A Call for Epidemiologists to Study Food Contact Chemicals
Tie between migration of packaging chemicals into food and chronic disease needs ID'ing, authors say
FRIDAY, Feb. 21, 2014 (HealthDay News) -- A population-based assessment and biomonitoring are needed to identify any potential links between food contact materials (FCMs) and chronic conditions, according to a commentary published online Feb. 19 in the Journal of Epidemiology & Community Health.
Jane Muncke, Ph.D., from the Food Packaging Forum Foundation in Zurich, and colleagues reviewed the literature to argue that FCMs are a significant chemical food contaminant and that lifelong exposure is a cause for concern. They call upon epidemiologists to improve the knowledge on the role of food contact chemicals and disease.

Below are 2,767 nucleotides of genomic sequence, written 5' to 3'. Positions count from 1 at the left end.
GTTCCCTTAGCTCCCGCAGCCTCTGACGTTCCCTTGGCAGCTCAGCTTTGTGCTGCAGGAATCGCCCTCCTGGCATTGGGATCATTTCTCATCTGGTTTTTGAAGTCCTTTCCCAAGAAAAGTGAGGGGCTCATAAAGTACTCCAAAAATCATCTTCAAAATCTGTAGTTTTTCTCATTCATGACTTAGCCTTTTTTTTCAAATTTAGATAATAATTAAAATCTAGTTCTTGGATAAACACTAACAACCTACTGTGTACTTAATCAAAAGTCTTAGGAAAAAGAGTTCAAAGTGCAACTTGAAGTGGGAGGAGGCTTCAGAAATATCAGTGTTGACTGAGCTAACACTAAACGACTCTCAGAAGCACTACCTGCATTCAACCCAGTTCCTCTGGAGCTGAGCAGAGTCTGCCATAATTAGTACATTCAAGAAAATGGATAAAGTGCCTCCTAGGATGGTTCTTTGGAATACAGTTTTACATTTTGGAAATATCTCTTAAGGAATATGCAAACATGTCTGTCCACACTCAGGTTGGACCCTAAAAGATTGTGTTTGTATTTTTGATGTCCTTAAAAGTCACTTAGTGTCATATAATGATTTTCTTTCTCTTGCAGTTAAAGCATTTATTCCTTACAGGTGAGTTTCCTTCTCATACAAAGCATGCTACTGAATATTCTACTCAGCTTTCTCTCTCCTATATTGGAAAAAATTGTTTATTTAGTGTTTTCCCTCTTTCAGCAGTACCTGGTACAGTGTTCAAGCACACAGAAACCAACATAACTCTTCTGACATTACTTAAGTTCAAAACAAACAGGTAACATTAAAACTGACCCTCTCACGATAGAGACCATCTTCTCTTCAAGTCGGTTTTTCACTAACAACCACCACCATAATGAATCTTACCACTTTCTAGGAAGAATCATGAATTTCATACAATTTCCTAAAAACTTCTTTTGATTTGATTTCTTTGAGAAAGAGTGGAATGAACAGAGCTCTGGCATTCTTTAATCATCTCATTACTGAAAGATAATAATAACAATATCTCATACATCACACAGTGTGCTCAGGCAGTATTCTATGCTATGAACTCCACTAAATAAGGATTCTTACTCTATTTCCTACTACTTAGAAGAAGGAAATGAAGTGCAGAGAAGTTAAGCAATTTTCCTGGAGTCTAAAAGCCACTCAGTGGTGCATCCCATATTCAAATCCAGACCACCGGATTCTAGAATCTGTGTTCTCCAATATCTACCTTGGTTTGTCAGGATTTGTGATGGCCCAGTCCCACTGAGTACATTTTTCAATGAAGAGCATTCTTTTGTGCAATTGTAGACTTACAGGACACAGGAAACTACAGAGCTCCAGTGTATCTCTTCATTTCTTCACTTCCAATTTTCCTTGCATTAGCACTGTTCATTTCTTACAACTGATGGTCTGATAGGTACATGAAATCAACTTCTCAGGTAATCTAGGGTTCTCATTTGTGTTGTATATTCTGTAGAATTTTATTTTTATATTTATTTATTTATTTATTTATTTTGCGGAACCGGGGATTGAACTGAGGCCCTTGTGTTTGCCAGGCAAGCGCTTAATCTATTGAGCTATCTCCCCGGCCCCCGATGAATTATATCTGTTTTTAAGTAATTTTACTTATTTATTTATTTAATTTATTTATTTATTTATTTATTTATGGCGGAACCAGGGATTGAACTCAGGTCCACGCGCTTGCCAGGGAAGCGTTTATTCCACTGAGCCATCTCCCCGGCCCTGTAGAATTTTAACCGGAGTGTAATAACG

The researchers say there is cause for concern because FCMs are legally used toxins and the total number of known chemical substances used intentionally in FCMs exceeds 4,000. Some like asbestos and formaldehyde are known toxins found in rubber and plastic bottles, while others like nonylphenol, bisphenol A, tributyltin, triclosan, and phthalates are endocrine-disrupting chemicals. Epidemiological studies that incorporate questions about food packaging can measure migration of food contact chemicals into foods and strengthen primary prevention policies by reducing chemical exposures.
"The dearth of epidemiological publications on FCMs is surely not justified on scientific grounds," the authors write.
The authors disclosed financial ties to the Food Packaging Forum.